U.S. Department of Energy Energy Efficiency & Renewable Energy U.S. Department of Energy Energy Efficiency & Renewable Energy

Develop data collection and evaluation plans in conjunction with program design

Many Better Buildings Neighborhood Program partners found that it was important to communicate during the program design phase with organizations and individuals that will collect or supply data for the evaluation. In this way, the involved individuals and organizations understand why the data is being collected and are invested in the process. Also, involving evaluators in the design of the program ensures that the right data is collected from the start.

  • The Southeast Energy Efficiency Alliance (SEEA) programs experienced challenges collecting the information needed for third-party evaluation, measurement, and verification activities. SEEA contracted a third party, Cadmus Group, to evaluate its programs’ activities, and the evaluator found that the data they used as inputs - programmatic data from the Quarterly Program reports to DOE and utility bill data to perform their analysis - did not always correlate entirely with the data that programs were collecting from homeowners and contractors. SEEA and Cadmus worked with each of the programs to fill in the gaps. In some cases the programs were able to provide this information. For others, they were unable to because it only existed in paper format or the program did not have the time or resources to provide the information.  To address this issue, Cadmus developed a flexible approach to determine savings for each program, based on database reviews, billing analysis, technical desk reviews, whole-house energy modeling, and engineering analysis.
    • Cadmus conducted technical desk reviews when sufficient billing data was not available, but when SEEA provided data files from simulation models or other project documentation for a sufficient sample of participant homes.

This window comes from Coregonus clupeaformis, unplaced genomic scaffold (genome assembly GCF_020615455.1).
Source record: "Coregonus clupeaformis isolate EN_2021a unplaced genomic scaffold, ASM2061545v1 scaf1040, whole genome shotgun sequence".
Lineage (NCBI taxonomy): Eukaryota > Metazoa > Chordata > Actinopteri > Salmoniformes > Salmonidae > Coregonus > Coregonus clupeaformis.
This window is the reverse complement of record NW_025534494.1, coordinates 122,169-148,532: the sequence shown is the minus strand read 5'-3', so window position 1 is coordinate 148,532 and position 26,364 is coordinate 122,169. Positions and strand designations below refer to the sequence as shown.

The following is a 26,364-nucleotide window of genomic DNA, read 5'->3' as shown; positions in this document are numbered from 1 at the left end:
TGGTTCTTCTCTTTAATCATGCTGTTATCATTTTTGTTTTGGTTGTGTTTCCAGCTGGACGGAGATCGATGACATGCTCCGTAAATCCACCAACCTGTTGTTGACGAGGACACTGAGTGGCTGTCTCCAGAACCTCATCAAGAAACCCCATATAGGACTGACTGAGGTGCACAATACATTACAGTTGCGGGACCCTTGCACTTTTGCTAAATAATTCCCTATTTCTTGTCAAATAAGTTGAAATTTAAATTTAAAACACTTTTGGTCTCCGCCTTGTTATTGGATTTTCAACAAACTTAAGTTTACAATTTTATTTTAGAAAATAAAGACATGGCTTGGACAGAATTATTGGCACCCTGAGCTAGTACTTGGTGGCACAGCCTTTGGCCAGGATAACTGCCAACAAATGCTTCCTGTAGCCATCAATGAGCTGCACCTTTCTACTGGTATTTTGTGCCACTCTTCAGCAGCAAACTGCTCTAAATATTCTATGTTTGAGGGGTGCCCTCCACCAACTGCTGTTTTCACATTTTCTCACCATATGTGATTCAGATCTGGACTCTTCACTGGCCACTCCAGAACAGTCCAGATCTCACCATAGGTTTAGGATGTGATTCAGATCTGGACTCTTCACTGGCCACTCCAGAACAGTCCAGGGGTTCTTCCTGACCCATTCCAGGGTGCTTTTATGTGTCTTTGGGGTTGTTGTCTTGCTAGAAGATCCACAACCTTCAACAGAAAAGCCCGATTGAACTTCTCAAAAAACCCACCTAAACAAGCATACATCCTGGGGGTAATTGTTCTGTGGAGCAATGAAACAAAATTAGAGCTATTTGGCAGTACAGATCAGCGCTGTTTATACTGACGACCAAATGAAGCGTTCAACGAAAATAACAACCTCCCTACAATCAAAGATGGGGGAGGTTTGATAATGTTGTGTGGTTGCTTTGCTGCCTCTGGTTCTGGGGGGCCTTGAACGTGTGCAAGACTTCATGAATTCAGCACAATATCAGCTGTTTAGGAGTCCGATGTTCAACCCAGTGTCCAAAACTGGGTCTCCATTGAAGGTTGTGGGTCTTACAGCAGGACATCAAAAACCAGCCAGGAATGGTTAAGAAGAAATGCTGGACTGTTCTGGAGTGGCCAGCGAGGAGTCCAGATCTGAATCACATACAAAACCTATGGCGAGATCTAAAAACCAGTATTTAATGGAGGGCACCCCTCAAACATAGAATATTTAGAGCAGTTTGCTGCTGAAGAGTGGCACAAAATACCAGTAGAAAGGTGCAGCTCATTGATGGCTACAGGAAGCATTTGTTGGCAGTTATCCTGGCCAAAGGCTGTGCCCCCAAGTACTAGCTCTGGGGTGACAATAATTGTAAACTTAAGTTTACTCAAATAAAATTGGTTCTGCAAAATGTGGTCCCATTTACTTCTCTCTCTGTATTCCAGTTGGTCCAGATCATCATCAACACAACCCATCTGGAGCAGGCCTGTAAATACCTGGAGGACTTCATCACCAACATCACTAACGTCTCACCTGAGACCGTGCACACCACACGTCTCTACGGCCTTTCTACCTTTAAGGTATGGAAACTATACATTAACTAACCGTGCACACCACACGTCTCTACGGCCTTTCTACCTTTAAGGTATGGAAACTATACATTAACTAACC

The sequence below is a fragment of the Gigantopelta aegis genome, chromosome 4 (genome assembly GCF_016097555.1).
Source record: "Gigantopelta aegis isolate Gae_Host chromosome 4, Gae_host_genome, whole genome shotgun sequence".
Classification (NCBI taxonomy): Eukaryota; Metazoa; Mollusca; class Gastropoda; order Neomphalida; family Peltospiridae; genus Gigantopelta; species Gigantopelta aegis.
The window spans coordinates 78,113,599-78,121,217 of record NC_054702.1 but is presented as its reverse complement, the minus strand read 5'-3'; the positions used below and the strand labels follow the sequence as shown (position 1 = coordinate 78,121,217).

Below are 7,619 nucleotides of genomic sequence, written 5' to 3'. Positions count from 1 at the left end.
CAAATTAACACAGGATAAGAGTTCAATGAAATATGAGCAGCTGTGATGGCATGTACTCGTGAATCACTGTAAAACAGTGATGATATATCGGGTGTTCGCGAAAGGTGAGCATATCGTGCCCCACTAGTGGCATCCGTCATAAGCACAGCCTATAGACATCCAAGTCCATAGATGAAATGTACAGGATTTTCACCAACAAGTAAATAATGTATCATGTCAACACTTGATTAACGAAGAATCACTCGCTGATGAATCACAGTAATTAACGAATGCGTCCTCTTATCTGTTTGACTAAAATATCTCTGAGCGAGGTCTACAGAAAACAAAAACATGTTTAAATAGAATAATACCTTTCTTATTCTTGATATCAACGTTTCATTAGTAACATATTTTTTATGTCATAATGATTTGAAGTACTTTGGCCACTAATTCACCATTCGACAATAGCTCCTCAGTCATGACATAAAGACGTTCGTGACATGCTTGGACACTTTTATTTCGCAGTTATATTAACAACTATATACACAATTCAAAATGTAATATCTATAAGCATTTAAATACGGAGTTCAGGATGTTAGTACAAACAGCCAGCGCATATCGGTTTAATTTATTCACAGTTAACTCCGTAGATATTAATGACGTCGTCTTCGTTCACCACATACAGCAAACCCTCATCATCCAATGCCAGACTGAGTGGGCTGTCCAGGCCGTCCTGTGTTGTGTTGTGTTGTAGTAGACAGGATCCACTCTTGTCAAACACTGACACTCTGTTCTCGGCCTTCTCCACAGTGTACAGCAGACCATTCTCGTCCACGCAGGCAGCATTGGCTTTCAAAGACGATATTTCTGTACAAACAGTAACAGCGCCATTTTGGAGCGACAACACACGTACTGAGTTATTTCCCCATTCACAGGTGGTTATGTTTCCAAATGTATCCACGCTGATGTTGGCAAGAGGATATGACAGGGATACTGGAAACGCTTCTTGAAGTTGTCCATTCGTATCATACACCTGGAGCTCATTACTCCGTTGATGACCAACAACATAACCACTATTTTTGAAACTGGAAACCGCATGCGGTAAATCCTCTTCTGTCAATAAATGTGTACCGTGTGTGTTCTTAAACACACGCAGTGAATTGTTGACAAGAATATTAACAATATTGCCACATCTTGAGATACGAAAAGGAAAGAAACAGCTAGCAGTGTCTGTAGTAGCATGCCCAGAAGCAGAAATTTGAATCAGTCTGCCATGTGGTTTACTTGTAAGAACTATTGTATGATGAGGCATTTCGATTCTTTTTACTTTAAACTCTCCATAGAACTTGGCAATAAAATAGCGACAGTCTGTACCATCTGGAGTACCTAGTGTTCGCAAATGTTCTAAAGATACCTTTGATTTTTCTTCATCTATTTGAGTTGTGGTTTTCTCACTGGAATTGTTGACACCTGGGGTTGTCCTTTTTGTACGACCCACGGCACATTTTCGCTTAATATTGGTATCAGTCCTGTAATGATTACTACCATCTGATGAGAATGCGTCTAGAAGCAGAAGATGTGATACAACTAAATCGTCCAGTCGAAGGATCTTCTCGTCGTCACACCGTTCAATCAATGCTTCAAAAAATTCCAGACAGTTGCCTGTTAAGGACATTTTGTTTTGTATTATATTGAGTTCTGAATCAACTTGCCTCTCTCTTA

• They used whole-house energy modeling to assess the reported savings when sufficient billing or simulation data was not available, but program tracking data was complete enough to populate required model inputs.
    • Engineering analysis was used to estimate savings for measures not incorporated into the models or to evaluate the applicability of data from other program locations when little or no data other than the program tracking data was available.
    • When data was not available, Cadmus compared weather and participant profiles to other program locations for similarities.
  • For EnergyWorks in Philadelphia, problems with data tracking became apparent during the data analysis conducted for the program evaluation. EnergyWorks determined that these problems could have been avoided by clearly articulating and communicating data collection goals to program staff and defining key program performance indicators early in the program. The program established an overarching goal of 2,000 upgrades but found that it would have also been good to have set smaller specific goals tied to performance in order to better understand trends as they were occurring over the life of the program and how these trends were impacting the overall goal of 2,000 upgrades.
See all tips from these handbooks:

Develop evidence-based insights into your program’s performance through third-party process and impact evaluations. Learn how to develop effective data collection strategies and timely evaluations to identify important program achievements as well as opportunities for making program improvements.

Identify the right questions to ask, appropriate metrics to collect, and the processes needed to initiate third-party impact and process evaluations.